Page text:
Federal Reserve Chair Janet Yellen will update Congress on her economic outlook Wednesday and possibly weigh in on the mystery of why inflation has remained persistently below the Fed’s target rate.
Continue Reading Below
Yellen’s testimony to the Joint Economic Committee could mark her final appearance before Congress before her four-year term as Fed chair ends in February. Her successor will be Jerome Powell, a Fed board member who himself addressed a Senate panel Tuesday at his confirmation hearing — if, as expected, Powell is confirmed by the Senate.
During his hearing, Powell said he intended to continue Yellen’s policy of gradual increases in interest rates, given that the economy is on firm footing and the unemployment rate is just 4.1 percent, its lowest point in nearly 17 years. Powell said he thinks that even with the Fed gradually raising rates — action that normally slows an economy — unemployment could dip below 4 percent.
The Fed has raised rates twice this year and is expected to do so again in December. Most economists have said they foresee at least three additional rate increases in 2018.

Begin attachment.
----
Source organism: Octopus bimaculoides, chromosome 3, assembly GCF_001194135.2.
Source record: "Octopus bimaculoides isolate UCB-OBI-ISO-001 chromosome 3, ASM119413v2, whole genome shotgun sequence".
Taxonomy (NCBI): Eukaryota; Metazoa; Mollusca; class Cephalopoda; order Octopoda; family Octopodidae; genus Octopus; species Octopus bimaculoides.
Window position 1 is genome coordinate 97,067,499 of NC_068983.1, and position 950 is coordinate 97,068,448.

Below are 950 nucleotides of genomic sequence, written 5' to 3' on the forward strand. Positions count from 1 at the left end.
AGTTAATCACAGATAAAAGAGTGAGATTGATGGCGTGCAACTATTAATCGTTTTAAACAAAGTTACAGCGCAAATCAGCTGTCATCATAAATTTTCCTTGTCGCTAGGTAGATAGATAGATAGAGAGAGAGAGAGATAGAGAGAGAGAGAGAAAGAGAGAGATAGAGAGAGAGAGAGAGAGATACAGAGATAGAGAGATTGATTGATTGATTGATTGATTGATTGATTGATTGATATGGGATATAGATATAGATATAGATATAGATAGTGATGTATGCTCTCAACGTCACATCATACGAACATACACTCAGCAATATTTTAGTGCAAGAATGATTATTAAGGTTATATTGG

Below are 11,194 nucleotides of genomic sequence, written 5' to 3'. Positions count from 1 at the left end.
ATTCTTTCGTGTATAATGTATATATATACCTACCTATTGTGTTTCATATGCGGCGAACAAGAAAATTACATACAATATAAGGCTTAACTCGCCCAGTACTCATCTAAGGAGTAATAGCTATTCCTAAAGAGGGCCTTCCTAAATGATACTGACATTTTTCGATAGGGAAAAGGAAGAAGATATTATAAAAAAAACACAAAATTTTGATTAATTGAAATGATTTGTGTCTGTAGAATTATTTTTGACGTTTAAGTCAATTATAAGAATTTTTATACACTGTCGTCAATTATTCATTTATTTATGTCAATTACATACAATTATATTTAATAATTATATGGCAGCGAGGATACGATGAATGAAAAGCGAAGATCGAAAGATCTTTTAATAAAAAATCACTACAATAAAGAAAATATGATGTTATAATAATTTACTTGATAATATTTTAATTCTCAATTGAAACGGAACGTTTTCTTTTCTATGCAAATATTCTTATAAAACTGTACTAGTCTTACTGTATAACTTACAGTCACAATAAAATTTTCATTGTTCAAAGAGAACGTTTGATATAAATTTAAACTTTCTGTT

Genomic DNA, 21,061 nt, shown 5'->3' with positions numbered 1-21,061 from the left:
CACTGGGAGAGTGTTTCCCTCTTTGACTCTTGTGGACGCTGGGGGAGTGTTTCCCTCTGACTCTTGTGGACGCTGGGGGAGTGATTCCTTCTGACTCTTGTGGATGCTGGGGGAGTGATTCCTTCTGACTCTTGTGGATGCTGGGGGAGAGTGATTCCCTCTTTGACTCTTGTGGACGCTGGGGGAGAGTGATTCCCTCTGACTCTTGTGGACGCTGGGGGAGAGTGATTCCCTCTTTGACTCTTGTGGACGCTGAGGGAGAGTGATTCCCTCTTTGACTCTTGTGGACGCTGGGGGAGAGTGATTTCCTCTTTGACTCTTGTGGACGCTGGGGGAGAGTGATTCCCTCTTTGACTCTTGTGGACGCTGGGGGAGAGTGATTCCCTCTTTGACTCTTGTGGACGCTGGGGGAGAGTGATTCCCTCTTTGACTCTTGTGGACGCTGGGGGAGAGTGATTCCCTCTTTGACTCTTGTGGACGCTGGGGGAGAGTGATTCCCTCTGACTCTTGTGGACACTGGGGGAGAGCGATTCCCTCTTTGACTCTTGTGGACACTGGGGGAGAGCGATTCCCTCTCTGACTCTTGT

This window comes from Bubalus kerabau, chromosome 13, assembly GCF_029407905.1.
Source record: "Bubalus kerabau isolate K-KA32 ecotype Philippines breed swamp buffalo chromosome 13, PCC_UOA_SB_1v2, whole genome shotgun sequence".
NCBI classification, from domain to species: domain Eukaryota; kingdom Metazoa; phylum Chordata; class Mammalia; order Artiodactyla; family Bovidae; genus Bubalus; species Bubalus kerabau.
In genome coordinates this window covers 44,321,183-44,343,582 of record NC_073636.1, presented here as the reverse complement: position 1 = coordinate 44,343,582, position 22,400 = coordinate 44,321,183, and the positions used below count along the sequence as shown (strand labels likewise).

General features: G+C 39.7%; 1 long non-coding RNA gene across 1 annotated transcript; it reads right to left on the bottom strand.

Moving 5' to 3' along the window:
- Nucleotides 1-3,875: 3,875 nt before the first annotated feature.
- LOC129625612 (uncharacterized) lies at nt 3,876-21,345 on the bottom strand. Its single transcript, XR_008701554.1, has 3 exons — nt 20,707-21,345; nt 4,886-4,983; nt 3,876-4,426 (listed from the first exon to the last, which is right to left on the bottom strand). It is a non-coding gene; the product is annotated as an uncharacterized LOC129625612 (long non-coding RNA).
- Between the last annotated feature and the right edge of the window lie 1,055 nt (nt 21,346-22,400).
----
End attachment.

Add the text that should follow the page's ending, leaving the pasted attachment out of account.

Asked about the possibility of a December rate hike, Powell said, “I think the case for raising interest rates at our next meeting is coming together.”
Minutes of the Fed’s Oct. 31-Nov. 1 meeting showed that while the officials generally agreed that it would soon be time for another rate increase, they were struggling to understand what was happening with inflation. The minutes reflected a division between policymakers who worry that the Fed might be moving too slowly to raise rates and those concerned that inflation has remained chronically below the level considered desirable for the economy.
The Fed’s dual mandates are to promote maximum employment and stable prices, which it has defined as inflation rising at an annual rate of 2 percent. Chronically too-low inflation can slow economic growth because consumers typically delay purchases when they think prices will stay the same or even decline.
Fed officials have generally blamed temporary factors, especially a price war among cellphone providers, for low inflation. But its persistence has raised concerns that something more fundamental might be taking place.
Last week, speaking at New York University, Yellen said, “It may be that there is something more endemic or long-lasting that we need to pay attention to.”